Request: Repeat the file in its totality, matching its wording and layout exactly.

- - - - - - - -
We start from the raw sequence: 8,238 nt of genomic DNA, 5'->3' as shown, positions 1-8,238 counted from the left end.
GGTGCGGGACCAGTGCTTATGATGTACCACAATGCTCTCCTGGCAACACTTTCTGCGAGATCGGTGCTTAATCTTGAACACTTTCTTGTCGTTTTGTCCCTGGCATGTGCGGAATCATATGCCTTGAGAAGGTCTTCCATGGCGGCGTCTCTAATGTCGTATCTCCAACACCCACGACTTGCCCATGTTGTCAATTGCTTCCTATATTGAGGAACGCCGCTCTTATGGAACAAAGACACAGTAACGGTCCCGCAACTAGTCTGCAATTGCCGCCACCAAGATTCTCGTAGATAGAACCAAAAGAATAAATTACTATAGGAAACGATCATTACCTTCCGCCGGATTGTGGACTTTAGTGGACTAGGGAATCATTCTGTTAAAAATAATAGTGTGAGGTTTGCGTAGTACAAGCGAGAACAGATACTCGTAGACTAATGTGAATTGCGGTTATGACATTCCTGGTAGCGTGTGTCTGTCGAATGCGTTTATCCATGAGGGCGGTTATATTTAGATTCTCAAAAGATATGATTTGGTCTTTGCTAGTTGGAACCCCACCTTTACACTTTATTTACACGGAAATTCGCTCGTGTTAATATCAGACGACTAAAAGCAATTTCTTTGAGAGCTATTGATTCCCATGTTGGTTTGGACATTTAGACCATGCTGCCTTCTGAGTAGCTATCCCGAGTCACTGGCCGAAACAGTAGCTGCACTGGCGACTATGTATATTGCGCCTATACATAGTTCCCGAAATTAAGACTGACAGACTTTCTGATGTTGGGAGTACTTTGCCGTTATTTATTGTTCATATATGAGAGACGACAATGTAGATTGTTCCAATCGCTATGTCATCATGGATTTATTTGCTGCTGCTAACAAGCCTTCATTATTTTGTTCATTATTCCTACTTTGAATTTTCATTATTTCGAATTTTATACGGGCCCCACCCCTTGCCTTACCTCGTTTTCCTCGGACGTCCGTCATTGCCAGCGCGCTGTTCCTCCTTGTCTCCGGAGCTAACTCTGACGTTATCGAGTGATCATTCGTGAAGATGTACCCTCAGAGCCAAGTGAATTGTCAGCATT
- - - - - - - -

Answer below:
We start from the raw sequence: 8,238 nt of genomic DNA, 5'->3' as shown, positions 1-8,238 counted from the left end.
GGTGCGGGACCAGTGCTTATGATGTACCACAATGCTCTCCTGGCAACACTTTCTGCGAGATCGGTGCTTAATCTTGAACACTTTCTTGTCGTTTTGTCCCTGGCATGTGCGGAATCATATGCCTTGAGAAGGTCTTCCATGGCGGCGTCTCTAATGTCGTATCTCCAACACCCACGACTTGCCCATGTTGTCAATTGCTTCCTATATTGAGGAACGCCGCTCTTATGGAACAAAGACACAGTAACGGTCCCGCAACTAGTCTGCAATTGCCGCCACCAAGATTCTCGTAGATAGAACCAAAAGAATAAATTACTATAGGAAACGATCATTACCTTCCGCCGGATTGTGGACTTTAGTGGACTAGGGAATCATTCTGTTAAAAATAATAGTGTGAGGTTTGCGTAGTACAAGCGAGAACAGATACTCGTAGACTAATGTGAATTGCGGTTATGACATTCCTGGTAGCGTGTGTCTGTCGAATGCGTTTATCCATGAGGGCGGTTATATTTAGATTCTCAAAAGATATGATTTGGTCTTTGCTAGTTGGAACCCCACCTTTACACTTTATTTACACGGAAATTCGCTCGTGTTAATATCAGACGACTAAAAGCAATTTCTTTGAGAGCTATTGATTCCCATGTTGGTTTGGACATTTAGACCATGCTGCCTTCTGAGTAGCTATCCCGAGTCACTGGCCGAAACAGTAGCTGCACTGGCGACTATGTATATTGCGCCTATACATAGTTCCCGAAATTAAGACTGACAGACTTTCTGATGTTGGGAGTACTTTGCCGTTATTTATTGTTCATATATGAGAGACGACAATGTAGATTGTTCCAATCGCTATGTCATCATGGATTTATTTGCTGCTGCTAACAAGCCTTCATTATTTTGTTCATTATTCCTACTTTGAATTTTCATTATTTCGAATTTTATACGGGCCCCACCCCTTGCCTTACCTCGTTTTCCTCGGACGTCCGTCATTGCCAGCGCGCTGTTCCTCCTTGTCTCCGGAGCTAACTCTGACGTTATCGAGTGATCATTCGTGAAGATGTACCCTCAGAGCCAAGTGAATTGTCAGCATT